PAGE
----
Wednesday, 12 June 2013

One Small, Knitted Step in the Right Direction

When Raquell Guimaraes, a Brazilian fashion designer, needed to boost production for her clothing line and couldn't find the skilled workers she needed, she turned to prison inmates at the Ariosvaldo Campos Pires. The prisoners were taught to knit and crochet and made Guimaraes's designs for export abroad. In return they received 75% of the minimum wage in Brazil and one day off their prison sentence for every three days they spent knitting. Twenty-five percent of the money the prisoners earn is set aside for them to have the day they are freed from prison. The program has been in existence since 2009, employs about 20 prisoners, and seems to have been a success.

I've written about knitting in prison before, when I posted about knitting classes in a Maryland prison back in December 2012. Since then I've learned a little more about vocational and educational programs in prison, and penal system budget allocation. I do think knitting programs such as the Maryland prison knitting class and the Ariosvaldo Campos Pires knitting shop are successes, but rather than advocate specifically for more knitting programs in prison, I would like to see more educational and vocational programs in prisons in general, and to see them tailored to suit current workforce requirements. Knitting is a wonderful hobby but, realistically, it won't lead to livelihoods for very many prisoners. It won't pay a living wage and no one's hands will stand up to the stresses of knitting 40 hours a week for very long. It can certainly be one of the skills taught in prison, but shouldn't be the only one or the most emphasized.

Many prison inmates lack any real education or job skills. My research tells me that something in the neighbourhood of 60-70% of prison inmates in Canada, U.S., and the U.K. are functionally illiterate, and that educational and vocational programs are the best tools we have for ensuring that prisoners will lead a productive and lawful life once they finish their sentences. Prisoners are often avid to learn new skills, because they're so bored and miserable that even things they would normally never have considered, such as training seeing eye dogs or translating books into Braille, sound like an attractive option, and then once they know how to do something useful that they enjoy doing, they want to keep doing it. And yet, at least in the U.S., only something like 5% of prison budgets is spent on such programs, and they are the first things to go during budget cuts. This NPR article on California's Folsom Prison is interesting if you'd like to learn more about this matter.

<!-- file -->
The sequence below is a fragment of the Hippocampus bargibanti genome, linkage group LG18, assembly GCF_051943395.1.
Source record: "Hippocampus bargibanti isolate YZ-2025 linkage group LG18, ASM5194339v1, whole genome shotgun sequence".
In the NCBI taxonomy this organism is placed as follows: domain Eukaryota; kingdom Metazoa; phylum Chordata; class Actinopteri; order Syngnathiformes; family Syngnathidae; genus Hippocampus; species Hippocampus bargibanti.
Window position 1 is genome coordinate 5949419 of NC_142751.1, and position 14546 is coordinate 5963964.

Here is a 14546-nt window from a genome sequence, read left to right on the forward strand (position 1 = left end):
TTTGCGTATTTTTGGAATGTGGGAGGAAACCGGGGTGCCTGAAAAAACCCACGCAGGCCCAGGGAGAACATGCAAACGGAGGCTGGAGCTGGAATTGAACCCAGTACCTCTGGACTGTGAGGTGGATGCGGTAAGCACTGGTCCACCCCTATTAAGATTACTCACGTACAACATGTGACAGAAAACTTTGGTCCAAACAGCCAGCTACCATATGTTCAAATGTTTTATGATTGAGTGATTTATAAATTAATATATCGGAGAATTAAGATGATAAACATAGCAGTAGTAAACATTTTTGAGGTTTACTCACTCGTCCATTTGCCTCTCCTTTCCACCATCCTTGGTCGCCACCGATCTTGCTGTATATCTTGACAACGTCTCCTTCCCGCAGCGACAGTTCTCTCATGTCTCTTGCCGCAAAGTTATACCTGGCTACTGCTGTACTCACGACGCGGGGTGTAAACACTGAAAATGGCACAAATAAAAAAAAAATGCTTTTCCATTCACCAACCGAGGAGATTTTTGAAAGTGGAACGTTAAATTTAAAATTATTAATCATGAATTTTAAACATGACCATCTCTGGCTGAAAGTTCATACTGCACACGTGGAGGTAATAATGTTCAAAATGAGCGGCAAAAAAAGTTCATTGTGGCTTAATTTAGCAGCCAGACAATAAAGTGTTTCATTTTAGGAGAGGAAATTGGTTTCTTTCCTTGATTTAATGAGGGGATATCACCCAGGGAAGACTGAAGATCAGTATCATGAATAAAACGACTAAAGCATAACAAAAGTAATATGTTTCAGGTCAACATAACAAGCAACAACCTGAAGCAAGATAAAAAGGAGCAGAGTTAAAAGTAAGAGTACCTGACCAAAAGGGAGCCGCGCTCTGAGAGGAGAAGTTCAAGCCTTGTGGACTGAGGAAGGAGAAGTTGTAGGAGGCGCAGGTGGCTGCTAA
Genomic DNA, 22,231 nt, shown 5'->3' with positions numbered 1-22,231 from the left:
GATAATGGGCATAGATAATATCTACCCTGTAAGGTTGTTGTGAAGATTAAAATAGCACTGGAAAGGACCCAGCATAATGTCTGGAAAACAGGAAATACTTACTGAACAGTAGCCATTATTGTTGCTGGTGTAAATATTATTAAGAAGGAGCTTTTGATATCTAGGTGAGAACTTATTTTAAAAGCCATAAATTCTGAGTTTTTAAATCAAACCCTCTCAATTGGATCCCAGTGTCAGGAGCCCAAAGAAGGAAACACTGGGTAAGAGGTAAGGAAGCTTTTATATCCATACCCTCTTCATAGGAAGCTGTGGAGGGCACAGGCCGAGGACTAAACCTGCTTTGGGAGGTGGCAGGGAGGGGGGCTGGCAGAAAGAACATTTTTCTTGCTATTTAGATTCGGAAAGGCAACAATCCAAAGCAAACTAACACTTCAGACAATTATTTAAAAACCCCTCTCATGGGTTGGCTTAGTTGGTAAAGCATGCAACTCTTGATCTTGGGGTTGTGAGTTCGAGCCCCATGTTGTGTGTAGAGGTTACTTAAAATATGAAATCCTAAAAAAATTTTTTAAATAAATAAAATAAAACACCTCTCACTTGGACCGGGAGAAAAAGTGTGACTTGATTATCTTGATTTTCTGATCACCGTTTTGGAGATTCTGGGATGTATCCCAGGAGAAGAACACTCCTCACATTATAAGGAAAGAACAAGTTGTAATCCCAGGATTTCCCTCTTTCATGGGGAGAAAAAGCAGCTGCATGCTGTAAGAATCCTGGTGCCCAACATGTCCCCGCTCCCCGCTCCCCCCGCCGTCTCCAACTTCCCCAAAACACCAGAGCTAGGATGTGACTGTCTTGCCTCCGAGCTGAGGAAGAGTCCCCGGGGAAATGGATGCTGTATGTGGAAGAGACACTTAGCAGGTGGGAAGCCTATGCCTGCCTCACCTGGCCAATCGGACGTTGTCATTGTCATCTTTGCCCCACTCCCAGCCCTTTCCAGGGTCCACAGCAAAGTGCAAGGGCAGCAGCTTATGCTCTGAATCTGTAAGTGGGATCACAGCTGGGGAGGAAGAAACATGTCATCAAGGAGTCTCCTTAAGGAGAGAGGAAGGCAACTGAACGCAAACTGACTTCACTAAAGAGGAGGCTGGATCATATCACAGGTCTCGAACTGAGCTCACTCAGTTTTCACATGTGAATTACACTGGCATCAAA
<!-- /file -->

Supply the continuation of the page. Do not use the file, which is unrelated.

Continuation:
According to this New Yorker article, there there are now more people under “correctional supervision” in the U.S. (more than six million) than were in the Gulag Archipelago under Stalin at its height. Canada has only about 38,000 people in custody, but our penal system is only an improvement on that of the U.S. in terms of scale, not in nature — our recidivism rates seem to be just as high, and Canadian prisons have a worse record than that of the U.S. in certain other issues. Over 90% of North American prisoners will go back to prison once released unless they are taught the job and life skills and given the mental health and substance abuse treatments they need to be useful, self-supporting members of society. Helping prisoners to lead better lives would not only be the humane thing to do and make our society safer, but would also save us an astounding amount of tax dollars... and yet it isn't happening.

No one listens to prisoners or ex-prisoners, and the prison service industry has a vested interest in maintaining the status quo. It's up to the general population of a society to work towards and insist upon a penal system reform. Knitting classes or workshops involving 20 men each are wonderful and heart-warming to read about, but they are only a tiny step in the right direction.

Coming up: Look for the Petite Purls Issue 15 review tomorrow.

1 comment:

  1. YES thank you. Every time I hear something about "teaching prisoners to knit" I think "That's great, but maybe we should start with basic literacy first."